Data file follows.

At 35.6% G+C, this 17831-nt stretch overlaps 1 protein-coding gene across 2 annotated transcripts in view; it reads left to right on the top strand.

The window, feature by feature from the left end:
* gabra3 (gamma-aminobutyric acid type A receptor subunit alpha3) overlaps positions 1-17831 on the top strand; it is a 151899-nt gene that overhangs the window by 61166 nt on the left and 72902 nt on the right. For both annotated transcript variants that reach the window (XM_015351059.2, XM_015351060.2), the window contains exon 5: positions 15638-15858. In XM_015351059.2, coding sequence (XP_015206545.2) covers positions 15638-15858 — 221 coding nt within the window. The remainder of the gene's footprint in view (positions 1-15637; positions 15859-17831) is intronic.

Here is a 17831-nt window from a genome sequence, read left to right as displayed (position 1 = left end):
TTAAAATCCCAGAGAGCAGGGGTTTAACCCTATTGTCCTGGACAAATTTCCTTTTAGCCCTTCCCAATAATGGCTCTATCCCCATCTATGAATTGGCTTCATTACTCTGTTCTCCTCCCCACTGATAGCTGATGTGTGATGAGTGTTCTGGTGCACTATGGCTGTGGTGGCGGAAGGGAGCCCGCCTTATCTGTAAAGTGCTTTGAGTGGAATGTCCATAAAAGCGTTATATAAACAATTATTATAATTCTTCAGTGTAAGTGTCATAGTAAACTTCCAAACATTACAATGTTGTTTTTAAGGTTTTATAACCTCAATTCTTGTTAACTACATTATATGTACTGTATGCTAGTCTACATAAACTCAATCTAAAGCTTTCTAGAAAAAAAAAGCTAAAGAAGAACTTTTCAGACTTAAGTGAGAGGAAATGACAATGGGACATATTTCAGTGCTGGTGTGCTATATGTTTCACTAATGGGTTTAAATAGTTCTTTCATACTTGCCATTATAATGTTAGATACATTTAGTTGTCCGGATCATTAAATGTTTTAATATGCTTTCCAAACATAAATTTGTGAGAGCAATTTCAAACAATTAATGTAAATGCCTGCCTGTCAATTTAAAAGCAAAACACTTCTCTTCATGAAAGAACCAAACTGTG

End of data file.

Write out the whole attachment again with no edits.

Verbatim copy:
At 35.6% G+C, this 17831-nt stretch overlaps 1 protein-coding gene across 2 annotated transcripts in view; it reads left to right on the top strand.

The window, feature by feature from the left end:
* gabra3 (gamma-aminobutyric acid type A receptor subunit alpha3) overlaps positions 1-17831 on the top strand; it is a 151899-nt gene that overhangs the window by 61166 nt on the left and 72902 nt on the right. For both annotated transcript variants that reach the window (XM_015351059.2, XM_015351060.2), the window contains exon 5: positions 15638-15858. In XM_015351059.2, coding sequence (XP_015206545.2) covers positions 15638-15858 — 221 coding nt within the window. The remainder of the gene's footprint in view (positions 1-15637; positions 15859-17831) is intronic.

Here is a 17831-nt window from a genome sequence, read left to right as displayed (position 1 = left end):
TTAAAATCCCAGAGAGCAGGGGTTTAACCCTATTGTCCTGGACAAATTTCCTTTTAGCCCTTCCCAATAATGGCTCTATCCCCATCTATGAATTGGCTTCATTACTCTGTTCTCCTCCCCACTGATAGCTGATGTGTGATGAGTGTTCTGGTGCACTATGGCTGTGGTGGCGGAAGGGAGCCCGCCTTATCTGTAAAGTGCTTTGAGTGGAATGTCCATAAAAGCGTTATATAAACAATTATTATAATTCTTCAGTGTAAGTGTCATAGTAAACTTCCAAACATTACAATGTTGTTTTTAAGGTTTTATAACCTCAATTCTTGTTAACTACATTATATGTACTGTATGCTAGTCTACATAAACTCAATCTAAAGCTTTCTAGAAAAAAAAAGCTAAAGAAGAACTTTTCAGACTTAAGTGAGAGGAAATGACAATGGGACATATTTCAGTGCTGGTGTGCTATATGTTTCACTAATGGGTTTAAATAGTTCTTTCATACTTGCCATTATAATGTTAGATACATTTAGTTGTCCGGATCATTAAATGTTTTAATATGCTTTCCAAACATAAATTTGTGAGAGCAATTTCAAACAATTAATGTAAATGCCTGCCTGTCAATTTAAAAGCAAAACACTTCTCTTCATGAAAGAACCAAACTGTG